A lot of my formative beliefs about information sharing and team come from that time of learning in a group of three of us, and I spent a lot of time learning the innards of the Apple II computer.
I would say I learned the bulk of my computer knowledge, or perhaps gained the mindset for using computers, before I went to college for computer engineering.
In high school, I was probably most pleased with winning a school bridge building competition with an interesting load-bearing design that no one else had thought of by a 2:1 margin, or 10:1 if you didn’t include the student who cheated.
I also enjoyed writing, and was in-fact thinking of becoming an English major instead of a computer engineering major. I figured I could always write, but would learn more in computer engineering that I didn’t know, to the chagrin of my English teachers.
Did you write much as a kid? What were your first doodles and writings about?
Yep! I had a mysterious grasp of essay writing at an early age, which I didn’t realize for years. I would just write-out what I was thinking and present it in an order that made sense, each paragraph building on the previous one. I enjoyed using WordStar, the seminal early word processing program, because I could type as fast as I could think
My first memory of a story was for I think was the 7th grade, when I had stayed up late writing an assignment at the last minute (hand-written, as this predates word processor use in my house).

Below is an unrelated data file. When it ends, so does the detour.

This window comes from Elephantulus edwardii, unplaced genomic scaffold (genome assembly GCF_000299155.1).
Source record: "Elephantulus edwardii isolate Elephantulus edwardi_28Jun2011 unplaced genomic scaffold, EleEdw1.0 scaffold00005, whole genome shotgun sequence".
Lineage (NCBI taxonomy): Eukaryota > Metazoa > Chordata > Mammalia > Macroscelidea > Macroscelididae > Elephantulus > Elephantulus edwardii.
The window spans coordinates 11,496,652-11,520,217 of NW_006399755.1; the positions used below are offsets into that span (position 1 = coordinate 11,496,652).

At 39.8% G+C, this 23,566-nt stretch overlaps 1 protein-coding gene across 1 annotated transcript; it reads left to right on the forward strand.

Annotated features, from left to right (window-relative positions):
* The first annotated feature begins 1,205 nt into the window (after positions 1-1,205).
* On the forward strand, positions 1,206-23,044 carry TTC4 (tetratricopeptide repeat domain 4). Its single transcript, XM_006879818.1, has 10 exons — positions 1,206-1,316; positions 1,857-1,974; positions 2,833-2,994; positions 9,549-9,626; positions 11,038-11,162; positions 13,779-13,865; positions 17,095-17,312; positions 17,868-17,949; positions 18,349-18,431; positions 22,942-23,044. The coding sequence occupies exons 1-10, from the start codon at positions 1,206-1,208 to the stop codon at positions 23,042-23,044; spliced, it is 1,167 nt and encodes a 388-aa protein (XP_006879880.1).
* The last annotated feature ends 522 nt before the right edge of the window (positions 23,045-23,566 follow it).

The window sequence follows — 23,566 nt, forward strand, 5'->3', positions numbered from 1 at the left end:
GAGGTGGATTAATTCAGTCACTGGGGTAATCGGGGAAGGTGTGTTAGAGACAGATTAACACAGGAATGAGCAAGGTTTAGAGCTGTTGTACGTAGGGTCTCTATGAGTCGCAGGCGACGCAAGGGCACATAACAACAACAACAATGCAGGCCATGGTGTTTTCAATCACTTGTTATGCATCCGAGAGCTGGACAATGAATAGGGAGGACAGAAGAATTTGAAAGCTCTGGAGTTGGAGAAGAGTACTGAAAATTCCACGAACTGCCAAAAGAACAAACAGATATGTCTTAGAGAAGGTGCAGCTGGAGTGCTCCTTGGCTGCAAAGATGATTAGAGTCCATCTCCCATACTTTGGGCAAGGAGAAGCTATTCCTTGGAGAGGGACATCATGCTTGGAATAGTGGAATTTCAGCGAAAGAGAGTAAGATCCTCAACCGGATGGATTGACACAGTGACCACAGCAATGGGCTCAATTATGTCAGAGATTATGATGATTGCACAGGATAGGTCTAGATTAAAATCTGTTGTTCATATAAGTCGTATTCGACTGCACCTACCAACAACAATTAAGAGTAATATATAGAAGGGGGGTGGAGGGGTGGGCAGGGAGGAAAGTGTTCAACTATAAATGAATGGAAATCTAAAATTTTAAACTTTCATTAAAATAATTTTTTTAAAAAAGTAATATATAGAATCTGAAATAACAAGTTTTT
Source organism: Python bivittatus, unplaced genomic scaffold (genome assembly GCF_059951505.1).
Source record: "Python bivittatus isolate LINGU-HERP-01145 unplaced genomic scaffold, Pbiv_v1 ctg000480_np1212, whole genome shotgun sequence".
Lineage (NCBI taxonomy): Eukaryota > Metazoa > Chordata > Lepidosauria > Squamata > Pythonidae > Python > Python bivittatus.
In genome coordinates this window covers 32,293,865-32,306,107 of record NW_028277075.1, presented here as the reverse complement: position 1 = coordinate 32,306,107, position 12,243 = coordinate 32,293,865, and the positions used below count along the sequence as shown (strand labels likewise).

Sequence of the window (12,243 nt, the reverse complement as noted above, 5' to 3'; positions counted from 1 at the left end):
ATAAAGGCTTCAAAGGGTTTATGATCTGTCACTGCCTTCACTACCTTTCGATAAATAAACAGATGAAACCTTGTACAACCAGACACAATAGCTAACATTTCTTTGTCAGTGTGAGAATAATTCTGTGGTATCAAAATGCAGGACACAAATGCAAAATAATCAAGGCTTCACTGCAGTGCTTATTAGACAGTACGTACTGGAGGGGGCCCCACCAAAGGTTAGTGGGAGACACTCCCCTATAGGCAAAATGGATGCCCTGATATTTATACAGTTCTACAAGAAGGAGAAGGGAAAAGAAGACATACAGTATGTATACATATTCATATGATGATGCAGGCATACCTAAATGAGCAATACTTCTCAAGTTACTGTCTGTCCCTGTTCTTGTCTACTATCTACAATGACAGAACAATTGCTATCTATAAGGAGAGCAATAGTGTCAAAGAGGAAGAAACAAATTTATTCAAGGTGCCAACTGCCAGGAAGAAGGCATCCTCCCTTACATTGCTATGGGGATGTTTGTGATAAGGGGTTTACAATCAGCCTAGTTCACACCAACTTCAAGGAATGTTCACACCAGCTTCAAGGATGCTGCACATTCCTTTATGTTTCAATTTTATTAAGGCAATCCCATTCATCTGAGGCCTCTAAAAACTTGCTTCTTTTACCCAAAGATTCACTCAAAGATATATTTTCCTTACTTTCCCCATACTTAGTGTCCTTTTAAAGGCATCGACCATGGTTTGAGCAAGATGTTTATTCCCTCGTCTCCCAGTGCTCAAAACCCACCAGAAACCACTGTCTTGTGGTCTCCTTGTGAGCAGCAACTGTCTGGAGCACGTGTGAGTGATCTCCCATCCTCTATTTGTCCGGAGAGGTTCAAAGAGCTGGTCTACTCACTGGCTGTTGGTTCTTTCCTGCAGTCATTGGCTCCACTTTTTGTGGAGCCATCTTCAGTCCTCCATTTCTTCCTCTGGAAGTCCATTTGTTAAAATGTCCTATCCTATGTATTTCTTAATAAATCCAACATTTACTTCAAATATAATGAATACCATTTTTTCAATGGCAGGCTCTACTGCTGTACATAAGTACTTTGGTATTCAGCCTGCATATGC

I had put the names of my friends in the class in the story, which was loosely a Star Wars-inspired story, and the teacher reading it aloud made for a lot of interesting reactions from my classmates. I also spent a lot of time drawing spaceships with my friends (this was the late 70s/early 80s after all), which I started in the 4th grade.
I still have all the drawings too! Generally I didn’t write except for class after the 8th grade, but I think what really drew me was making up worlds…that’s what video games were to me, in the early days of that art form.
I grew up as an Army Brat, and experience feeling a “stranger in a strange land”. You said on your blog that you spent your first years in MA, then moved to Taiwan for another chunk of your youth. How did that affect you?
I was born in New Jersey, where my dad was the minister for the First Presbyterian Church of Monmouth County. This was a rural area, mostly farms, and we were the only Asian family anyone had ever seen in the area.